“Aggressive dogs must be removed immediately.” – dog park sign
What does this mean for me?
First and foremost, if your dog is being aggressive, leave immediately. If your dog is being especially rough in play, immediately call your dog out of the situation. Call them away if other dog owners voice their concern, even if you think they are just playing rough. If your dog does not calm down, it is time to leave the dog park.
Be a responsible dog owner
1. If someone has a dog that is displaying unruly behavior, tell them to get their dog under control. Move to another section of the park with your dog and ask them to keep a distance if necessary. “Hey, our dogs aren’t getting along too well right now. Why don’t we let them have some space? We’ll go over here and you and your dog can go over there for a while.” It’s a big park. There’s a lot of space.
2. If someone has a dog that is behaving aggressively, it is time to leave the park. It may seem unfair that their bad behavior cuts your time short, but your first responsibility is to your own dog’s health and positive dog-dog experience. If you have a name of the owner and description of the dog or other identifying information, you can file a report with Newton Animal Control. Be aware that without a full name or other information such as a license plate, followup by Animal Control is nearly impossible.
3. If a dog has harmed another animal or a human or if you are fearful of your safety, call 911 to report the incident as soon as possible for assistance.
Aggressive behavior at the dog park is completely unacceptable.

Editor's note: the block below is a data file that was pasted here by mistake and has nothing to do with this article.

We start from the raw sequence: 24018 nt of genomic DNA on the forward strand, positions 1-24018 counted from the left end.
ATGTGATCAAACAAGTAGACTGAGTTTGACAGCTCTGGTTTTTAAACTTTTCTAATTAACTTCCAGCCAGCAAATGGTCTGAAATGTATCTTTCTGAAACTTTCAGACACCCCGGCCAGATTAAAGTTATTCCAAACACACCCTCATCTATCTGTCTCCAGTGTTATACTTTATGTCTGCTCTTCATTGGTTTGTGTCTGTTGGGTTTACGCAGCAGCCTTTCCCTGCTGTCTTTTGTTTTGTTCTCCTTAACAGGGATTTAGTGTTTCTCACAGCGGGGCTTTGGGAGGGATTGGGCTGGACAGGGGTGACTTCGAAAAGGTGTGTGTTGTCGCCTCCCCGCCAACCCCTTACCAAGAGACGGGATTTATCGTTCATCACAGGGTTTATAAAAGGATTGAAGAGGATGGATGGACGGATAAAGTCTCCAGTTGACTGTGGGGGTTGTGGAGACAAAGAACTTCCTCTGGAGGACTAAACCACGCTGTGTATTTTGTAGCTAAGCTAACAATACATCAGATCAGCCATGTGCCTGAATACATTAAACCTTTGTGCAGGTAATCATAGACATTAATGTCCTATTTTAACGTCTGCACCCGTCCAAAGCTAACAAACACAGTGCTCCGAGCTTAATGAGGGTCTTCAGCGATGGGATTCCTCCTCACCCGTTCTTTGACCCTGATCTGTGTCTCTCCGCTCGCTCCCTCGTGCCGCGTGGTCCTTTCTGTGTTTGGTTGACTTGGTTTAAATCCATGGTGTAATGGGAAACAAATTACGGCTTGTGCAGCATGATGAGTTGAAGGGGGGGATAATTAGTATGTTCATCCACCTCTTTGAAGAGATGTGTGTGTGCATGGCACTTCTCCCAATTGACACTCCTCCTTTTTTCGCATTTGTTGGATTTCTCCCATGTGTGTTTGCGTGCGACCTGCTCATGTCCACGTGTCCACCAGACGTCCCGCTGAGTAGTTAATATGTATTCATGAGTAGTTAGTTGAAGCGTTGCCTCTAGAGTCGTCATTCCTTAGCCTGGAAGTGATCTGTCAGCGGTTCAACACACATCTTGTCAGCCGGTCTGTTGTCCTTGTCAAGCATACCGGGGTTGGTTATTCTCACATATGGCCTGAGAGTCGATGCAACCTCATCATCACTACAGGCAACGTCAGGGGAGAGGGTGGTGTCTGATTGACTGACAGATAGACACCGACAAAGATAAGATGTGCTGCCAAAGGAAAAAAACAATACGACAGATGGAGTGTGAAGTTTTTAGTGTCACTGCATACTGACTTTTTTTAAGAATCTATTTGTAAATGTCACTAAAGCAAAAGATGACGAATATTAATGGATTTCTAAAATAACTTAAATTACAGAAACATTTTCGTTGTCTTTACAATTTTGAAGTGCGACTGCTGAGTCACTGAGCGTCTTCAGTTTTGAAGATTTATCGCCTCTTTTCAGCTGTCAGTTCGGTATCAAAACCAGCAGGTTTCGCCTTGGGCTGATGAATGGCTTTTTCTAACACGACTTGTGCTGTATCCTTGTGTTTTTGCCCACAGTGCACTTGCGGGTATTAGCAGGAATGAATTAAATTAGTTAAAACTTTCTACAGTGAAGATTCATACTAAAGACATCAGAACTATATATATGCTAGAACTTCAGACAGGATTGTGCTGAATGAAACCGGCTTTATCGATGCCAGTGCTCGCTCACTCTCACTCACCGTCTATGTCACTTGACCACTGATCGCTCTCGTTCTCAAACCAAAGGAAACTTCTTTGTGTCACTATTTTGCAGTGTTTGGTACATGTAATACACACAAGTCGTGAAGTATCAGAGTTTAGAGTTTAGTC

The level of “roughness” in play that a dog will tolerate differs from dog to dog. It is up to the humans watching them to judge when play becomes too much for a dog and to call them out of the situation before the play changes.
While certain noises are normal during play, excessive barking and growling can elicit negative responses from other dogs or signal that the play is no longer just play. Be mindful that your pet is not being overly vocal and negatively influencing the space for the dogs at the park.
No matter if your dog is the aggressor or not, you should be ready to intervene at a moment’s notice. If other dog park users are alerting to your dog’s behavior, do not sit idly by. While most instances of dog-dog introductions and play go well or can be smoothed over (or there would be NO dog parks), it sometimes requires human intervention for that to happen and is wise to be aware of your dog at all times.
Be aware of your surroundings and your fellow park users. Everyone is there to have an enjoyable experience with their dogs. I have heard so many positive stories from the dog park and this is an informative post to let people know what they can do should the need arise.